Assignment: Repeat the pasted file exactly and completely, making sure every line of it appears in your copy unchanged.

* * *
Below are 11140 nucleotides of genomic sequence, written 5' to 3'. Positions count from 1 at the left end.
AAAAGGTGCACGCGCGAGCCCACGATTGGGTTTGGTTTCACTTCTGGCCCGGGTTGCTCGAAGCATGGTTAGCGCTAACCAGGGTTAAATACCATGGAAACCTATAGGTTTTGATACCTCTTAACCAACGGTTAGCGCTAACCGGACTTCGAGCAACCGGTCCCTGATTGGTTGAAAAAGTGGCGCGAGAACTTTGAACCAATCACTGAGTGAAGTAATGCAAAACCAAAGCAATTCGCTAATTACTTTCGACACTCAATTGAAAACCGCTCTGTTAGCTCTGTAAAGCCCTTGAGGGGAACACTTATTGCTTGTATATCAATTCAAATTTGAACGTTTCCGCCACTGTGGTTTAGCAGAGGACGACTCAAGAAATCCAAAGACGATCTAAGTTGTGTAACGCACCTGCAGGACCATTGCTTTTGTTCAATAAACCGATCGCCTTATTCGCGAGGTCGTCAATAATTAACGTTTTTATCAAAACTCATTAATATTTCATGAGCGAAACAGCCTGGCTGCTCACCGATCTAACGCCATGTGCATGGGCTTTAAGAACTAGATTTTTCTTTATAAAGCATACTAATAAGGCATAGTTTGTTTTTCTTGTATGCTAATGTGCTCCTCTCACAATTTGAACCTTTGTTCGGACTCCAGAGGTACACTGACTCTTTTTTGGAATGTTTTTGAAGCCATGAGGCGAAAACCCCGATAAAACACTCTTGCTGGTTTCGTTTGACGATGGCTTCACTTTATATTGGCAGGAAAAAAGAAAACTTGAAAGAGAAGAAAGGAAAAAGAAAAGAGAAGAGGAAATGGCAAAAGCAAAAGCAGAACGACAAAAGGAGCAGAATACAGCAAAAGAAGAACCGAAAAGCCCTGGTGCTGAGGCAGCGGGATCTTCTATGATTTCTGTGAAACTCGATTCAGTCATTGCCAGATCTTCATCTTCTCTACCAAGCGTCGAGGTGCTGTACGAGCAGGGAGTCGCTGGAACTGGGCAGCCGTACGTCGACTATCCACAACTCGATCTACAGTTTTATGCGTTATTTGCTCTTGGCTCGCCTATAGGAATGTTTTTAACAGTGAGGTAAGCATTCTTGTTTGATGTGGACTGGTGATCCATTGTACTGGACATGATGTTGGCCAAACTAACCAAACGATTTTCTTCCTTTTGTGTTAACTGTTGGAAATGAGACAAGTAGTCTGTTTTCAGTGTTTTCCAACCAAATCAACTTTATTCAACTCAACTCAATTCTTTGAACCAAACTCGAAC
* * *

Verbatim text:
Below are 11140 nucleotides of genomic sequence, written 5' to 3'. Positions count from 1 at the left end.
AAAAGGTGCACGCGCGAGCCCACGATTGGGTTTGGTTTCACTTCTGGCCCGGGTTGCTCGAAGCATGGTTAGCGCTAACCAGGGTTAAATACCATGGAAACCTATAGGTTTTGATACCTCTTAACCAACGGTTAGCGCTAACCGGACTTCGAGCAACCGGTCCCTGATTGGTTGAAAAAGTGGCGCGAGAACTTTGAACCAATCACTGAGTGAAGTAATGCAAAACCAAAGCAATTCGCTAATTACTTTCGACACTCAATTGAAAACCGCTCTGTTAGCTCTGTAAAGCCCTTGAGGGGAACACTTATTGCTTGTATATCAATTCAAATTTGAACGTTTCCGCCACTGTGGTTTAGCAGAGGACGACTCAAGAAATCCAAAGACGATCTAAGTTGTGTAACGCACCTGCAGGACCATTGCTTTTGTTCAATAAACCGATCGCCTTATTCGCGAGGTCGTCAATAATTAACGTTTTTATCAAAACTCATTAATATTTCATGAGCGAAACAGCCTGGCTGCTCACCGATCTAACGCCATGTGCATGGGCTTTAAGAACTAGATTTTTCTTTATAAAGCATACTAATAAGGCATAGTTTGTTTTTCTTGTATGCTAATGTGCTCCTCTCACAATTTGAACCTTTGTTCGGACTCCAGAGGTACACTGACTCTTTTTTGGAATGTTTTTGAAGCCATGAGGCGAAAACCCCGATAAAACACTCTTGCTGGTTTCGTTTGACGATGGCTTCACTTTATATTGGCAGGAAAAAAGAAAACTTGAAAGAGAAGAAAGGAAAAAGAAAAGAGAAGAGGAAATGGCAAAAGCAAAAGCAGAACGACAAAAGGAGCAGAATACAGCAAAAGAAGAACCGAAAAGCCCTGGTGCTGAGGCAGCGGGATCTTCTATGATTTCTGTGAAACTCGATTCAGTCATTGCCAGATCTTCATCTTCTCTACCAAGCGTCGAGGTGCTGTACGAGCAGGGAGTCGCTGGAACTGGGCAGCCGTACGTCGACTATCCACAACTCGATCTACAGTTTTATGCGTTATTTGCTCTTGGCTCGCCTATAGGAATGTTTTTAACAGTGAGGTAAGCATTCTTGTTTGATGTGGACTGGTGATCCATTGTACTGGACATGATGTTGGCCAAACTAACCAAACGATTTTCTTCCTTTTGTGTTAACTGTTGGAAATGAGACAAGTAGTCTGTTTTCAGTGTTTTCCAACCAAATCAACTTTATTCAACTCAACTCAATTCTTTGAACCAAACTCGAAC